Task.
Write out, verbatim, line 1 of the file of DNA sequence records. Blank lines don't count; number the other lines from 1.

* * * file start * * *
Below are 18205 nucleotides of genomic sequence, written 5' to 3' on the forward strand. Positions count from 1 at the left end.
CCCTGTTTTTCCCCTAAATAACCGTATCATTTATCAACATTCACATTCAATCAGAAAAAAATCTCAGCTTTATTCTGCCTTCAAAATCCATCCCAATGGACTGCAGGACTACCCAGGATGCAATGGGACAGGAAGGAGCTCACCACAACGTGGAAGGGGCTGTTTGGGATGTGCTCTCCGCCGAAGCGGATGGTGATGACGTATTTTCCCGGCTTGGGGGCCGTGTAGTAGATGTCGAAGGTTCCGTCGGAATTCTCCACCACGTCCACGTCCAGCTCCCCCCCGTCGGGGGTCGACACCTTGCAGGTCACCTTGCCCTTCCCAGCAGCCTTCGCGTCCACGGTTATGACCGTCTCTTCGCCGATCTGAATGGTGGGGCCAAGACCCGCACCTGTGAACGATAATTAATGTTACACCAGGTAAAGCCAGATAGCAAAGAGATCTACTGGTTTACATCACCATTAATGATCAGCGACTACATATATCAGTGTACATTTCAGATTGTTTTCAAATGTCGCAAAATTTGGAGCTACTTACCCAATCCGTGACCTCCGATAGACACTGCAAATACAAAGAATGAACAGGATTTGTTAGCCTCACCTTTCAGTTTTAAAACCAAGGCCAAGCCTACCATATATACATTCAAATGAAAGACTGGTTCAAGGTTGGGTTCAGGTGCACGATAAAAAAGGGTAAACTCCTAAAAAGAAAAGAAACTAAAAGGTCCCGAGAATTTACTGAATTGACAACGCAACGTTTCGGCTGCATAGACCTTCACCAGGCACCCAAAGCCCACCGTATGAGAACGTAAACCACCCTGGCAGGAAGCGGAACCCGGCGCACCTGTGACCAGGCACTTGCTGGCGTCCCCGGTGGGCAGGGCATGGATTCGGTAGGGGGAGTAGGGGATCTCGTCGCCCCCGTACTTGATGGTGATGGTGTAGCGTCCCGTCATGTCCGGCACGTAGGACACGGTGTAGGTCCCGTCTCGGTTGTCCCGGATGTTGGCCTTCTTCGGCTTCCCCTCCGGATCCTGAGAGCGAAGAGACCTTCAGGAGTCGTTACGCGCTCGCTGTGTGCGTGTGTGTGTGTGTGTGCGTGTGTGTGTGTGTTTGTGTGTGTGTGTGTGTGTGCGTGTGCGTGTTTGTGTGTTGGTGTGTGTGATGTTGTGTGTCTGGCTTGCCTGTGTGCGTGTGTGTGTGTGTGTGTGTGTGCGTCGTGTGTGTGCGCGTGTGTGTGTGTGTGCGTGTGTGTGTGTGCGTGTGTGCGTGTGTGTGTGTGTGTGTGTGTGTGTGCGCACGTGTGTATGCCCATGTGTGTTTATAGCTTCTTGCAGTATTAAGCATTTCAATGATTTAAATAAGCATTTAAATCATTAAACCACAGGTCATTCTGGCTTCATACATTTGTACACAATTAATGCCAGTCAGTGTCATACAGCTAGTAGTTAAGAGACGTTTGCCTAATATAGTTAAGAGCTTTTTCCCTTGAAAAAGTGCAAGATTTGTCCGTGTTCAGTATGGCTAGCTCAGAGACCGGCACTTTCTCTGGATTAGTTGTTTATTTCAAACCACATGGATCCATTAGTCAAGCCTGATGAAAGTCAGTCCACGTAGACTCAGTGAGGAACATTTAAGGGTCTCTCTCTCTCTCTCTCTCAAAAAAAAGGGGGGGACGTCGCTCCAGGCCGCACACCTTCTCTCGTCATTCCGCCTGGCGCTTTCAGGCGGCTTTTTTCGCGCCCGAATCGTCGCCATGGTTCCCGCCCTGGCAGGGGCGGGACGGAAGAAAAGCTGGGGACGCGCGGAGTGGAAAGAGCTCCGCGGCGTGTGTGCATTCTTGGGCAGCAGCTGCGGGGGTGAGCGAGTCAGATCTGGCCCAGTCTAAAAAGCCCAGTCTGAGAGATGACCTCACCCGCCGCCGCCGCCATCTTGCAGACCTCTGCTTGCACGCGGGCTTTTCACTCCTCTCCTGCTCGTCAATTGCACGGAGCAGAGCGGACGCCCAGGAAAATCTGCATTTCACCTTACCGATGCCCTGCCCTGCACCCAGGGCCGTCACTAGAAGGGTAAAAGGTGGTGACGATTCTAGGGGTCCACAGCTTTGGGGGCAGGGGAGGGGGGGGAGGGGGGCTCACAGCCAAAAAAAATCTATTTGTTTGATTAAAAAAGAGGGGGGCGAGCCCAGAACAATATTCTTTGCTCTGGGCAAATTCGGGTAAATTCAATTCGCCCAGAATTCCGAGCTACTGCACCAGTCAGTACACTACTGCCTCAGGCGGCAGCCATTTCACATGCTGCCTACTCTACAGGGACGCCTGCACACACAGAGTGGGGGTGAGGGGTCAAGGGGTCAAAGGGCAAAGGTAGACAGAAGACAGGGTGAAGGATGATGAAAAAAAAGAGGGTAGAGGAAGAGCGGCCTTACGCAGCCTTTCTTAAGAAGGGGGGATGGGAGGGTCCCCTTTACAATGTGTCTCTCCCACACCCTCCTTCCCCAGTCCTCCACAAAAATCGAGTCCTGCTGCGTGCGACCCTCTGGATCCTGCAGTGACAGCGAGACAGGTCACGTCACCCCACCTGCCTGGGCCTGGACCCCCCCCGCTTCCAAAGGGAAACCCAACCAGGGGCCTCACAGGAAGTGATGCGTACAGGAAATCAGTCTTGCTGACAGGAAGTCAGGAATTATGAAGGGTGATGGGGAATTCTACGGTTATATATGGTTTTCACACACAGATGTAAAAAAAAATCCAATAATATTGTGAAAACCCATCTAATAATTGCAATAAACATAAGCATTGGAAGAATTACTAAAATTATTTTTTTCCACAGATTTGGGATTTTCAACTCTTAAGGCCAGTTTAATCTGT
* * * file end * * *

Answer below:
Below are 18205 nucleotides of genomic sequence, written 5' to 3' on the forward strand. Positions count from 1 at the left end.